“I use a lot of big gear in the studio,” says David Guy Maynard. “There’s no question about that. Big monoblocks, the works. But when you go out on location, you generally don’t have a power supply.” This is evident in the video promo (above) from his upcoming DVD. Entitled Location Lighting with Speedlites: Smaller Gear, Bigger Results, Maynard is all about great results from less gear.
“We were out on an island shooting for the DVD. There’s no electricity available there. So then you’re looking at big power packs with huge battery backup systems. I generally have an assistant or two with me, but it’s a lot of gear. I often work on location, and it’s difficult and expensive to take multiple cases. Over the last several years I’ve been trying to minimize what I take, still get the results I want, but have a lot less to carry, set-up and maintain. There are techniques you can use to get the same results to make it look like you shot it in a $50,000 studio, but you do it with a decent size bag and a little imagination.”
Maynard’s DVD, due in early 2010, runs for one hour, and promises to explore his evolving philosophy of shooting with lighter gear, planning an entire shoot, running from one to three light setups, the choosing and use of modifiers and other gear, off-camera lighting techniques and dealing with difficult sunlight conditions.
“Most photographers I meet are, by nature, techno junkies and gadget freaks,” says Maynard. “It’s just who we are. When I started in photography as a kid with no money, I got used to using whatever was at my disposal, like my dad’s shoplight and the reflectors from car windows to protect your dashboard. When I went pro, I got spoiled by all the great, large gear. For the past five years I’ve done more and more location work. I travel a lot. Working with less gear is a matter of convenience and necessity. I simply can’t afford to stress my back lugging heavy gear around. Because of this, I constantly try new tricks and pieces of equipment to make my location rig smaller. A lot of stuff gets tossed aside because it doesn’t hold up. In the last three years I’ve really honed what’s in my travel photo bag. It’s now a small fraction of what I used to carry, and I’m actually getting better photos than I used to.”
Among the smaller gear Maynard is packing these days include the Canon Speedlight 580EX. “It works perfectly with the PocketWizard’s HyperSync technology. A speedlight is a speedlight. It’s how you control them that makes the biggest difference. I carry five speedlights now of different makes and models. It’s rare to see me shooting with just one light.” He also carries the LumiQuest Snoot and assorted lightweight stands, among other goodies in his bag.
Maynard relies on PocketWizard technology to fire all his location lights. A MiniTT1 and three FlexTT5 units enable him to fire up to four lights at a time. “I like to use a lot of odd-ball lighting setups. The TT1 and the TT5 are reliable,” he reports. “They’ll go off every time, and they’ll go off in whatever way I want them to. I like that. I still have Plus IIs and I use those for certain things, but they’re getting less attention now that I’m using the Mini and Flex set-up. They work with the Plus IIs, so if I want to throw a Plus II in for a background light, I can dial that in for less light on Manual setting. This means I can be out in a park and running five lights with no electricity. I can do hair lighting, backlighting, effects lighting under furniture, around walls, or whatever. Any lighting situation that would’ve taken you two hours to set up in the studio, you can do on location with a five minute set-up time. Things have changed, and for the better. I would’ve never dreamt of doing anything remotely close to this ten years ago.”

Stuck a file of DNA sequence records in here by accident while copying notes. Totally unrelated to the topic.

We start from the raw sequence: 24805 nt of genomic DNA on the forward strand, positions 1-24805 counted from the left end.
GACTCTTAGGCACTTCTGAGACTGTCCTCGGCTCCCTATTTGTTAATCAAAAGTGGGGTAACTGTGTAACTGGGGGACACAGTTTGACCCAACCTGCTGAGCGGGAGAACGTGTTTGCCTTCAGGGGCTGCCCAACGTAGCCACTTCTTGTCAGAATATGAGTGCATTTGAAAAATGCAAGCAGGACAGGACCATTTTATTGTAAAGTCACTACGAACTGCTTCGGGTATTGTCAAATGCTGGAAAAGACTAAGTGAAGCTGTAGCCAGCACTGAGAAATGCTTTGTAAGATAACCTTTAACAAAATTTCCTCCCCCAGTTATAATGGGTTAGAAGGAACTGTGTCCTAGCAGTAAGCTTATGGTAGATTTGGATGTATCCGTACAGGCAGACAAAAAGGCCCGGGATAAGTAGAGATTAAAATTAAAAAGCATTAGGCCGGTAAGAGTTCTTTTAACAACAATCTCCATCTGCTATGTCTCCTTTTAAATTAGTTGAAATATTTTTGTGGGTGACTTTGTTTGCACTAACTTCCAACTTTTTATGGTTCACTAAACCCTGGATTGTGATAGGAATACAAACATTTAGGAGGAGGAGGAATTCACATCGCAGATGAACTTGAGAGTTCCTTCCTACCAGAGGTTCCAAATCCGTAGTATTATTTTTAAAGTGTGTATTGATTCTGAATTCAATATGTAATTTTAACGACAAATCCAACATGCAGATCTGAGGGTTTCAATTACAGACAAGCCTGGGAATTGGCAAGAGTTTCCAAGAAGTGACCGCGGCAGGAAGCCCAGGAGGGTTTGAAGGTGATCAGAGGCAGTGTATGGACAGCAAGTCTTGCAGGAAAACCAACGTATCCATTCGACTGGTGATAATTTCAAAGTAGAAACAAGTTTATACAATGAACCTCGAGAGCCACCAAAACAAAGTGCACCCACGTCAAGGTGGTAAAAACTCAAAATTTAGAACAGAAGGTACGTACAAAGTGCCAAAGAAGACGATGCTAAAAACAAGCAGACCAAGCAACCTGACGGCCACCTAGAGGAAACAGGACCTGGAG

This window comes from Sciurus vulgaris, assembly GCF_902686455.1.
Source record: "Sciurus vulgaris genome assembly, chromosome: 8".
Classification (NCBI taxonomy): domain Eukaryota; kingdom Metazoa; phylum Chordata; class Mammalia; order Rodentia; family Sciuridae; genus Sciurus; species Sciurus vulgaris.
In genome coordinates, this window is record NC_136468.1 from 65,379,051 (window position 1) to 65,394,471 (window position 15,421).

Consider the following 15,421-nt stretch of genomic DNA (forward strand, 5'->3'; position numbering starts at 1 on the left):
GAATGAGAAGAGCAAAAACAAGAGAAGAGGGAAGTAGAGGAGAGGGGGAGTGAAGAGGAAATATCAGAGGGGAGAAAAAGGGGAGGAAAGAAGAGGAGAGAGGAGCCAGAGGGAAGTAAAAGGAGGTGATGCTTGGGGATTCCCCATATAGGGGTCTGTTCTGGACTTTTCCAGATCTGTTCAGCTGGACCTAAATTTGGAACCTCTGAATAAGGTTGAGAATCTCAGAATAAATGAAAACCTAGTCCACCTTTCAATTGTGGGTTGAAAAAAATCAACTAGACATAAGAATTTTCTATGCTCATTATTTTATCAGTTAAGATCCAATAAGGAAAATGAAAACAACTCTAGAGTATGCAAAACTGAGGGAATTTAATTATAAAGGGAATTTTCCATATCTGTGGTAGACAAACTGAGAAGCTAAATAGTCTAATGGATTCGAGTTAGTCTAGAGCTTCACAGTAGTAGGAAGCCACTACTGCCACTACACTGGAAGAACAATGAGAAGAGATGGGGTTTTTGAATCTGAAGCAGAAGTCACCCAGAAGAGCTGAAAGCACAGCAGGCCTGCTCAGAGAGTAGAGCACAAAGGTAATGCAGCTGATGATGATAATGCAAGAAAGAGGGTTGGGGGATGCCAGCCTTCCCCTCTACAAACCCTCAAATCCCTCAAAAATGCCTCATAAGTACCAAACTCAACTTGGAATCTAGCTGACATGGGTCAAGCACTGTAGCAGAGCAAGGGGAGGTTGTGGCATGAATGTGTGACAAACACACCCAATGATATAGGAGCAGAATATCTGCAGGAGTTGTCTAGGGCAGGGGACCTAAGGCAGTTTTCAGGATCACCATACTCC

Thanks to Maynard’s advocacy of smaller and better gear, the word is spreading. “I’m happy to say I’m part of pushing that trend. I recommend this gear to someone, or I say, ‘here’s how you can get that big studio shot,’ and that makes them happy. They realize it’s a shot they might not have gotten otherwise out on location. It’s becoming more popular. I’ve seen guys who always used to go out with all the big gear, and now they’re using less and lighter equipment, and they’re getting the shots they want.” Although still a self-professed fan of big studio gear, “I love having that flexibility, but the ability on location has changed.”
Never afraid to experiment, Maynard mixes the two worlds now and then. “Sometimes in the studio I’ll run big lights as primary, and I’ll pull out one or two speedlights and throw them in the background as a hair light. I’ll mix the studio lights and speedlights with no problem.”
Inspired by his older brother, Maynard has been shooting since he was eleven. He’s shot as a serious hobbiest and twelve years ago started taking paying assignments. Six years ago he went pro full-time. His work has appeared in numerous publications, including Shutterbug, Popular Photography, Digital Photo Pro, PDN, Business Traveler, and many more.
2010 promises to be a big year for Maynard. Along with the DVD’s release, a secret project is in the works. He has been collaborating with a manufacturer to create some innovative new lighting products, of which he will say nothing except that he’s been shooting with the prototypes. “The shots I’ve been getting are unreal,” he reports. We can look forward to seeing Maynard get more with less for some time to come.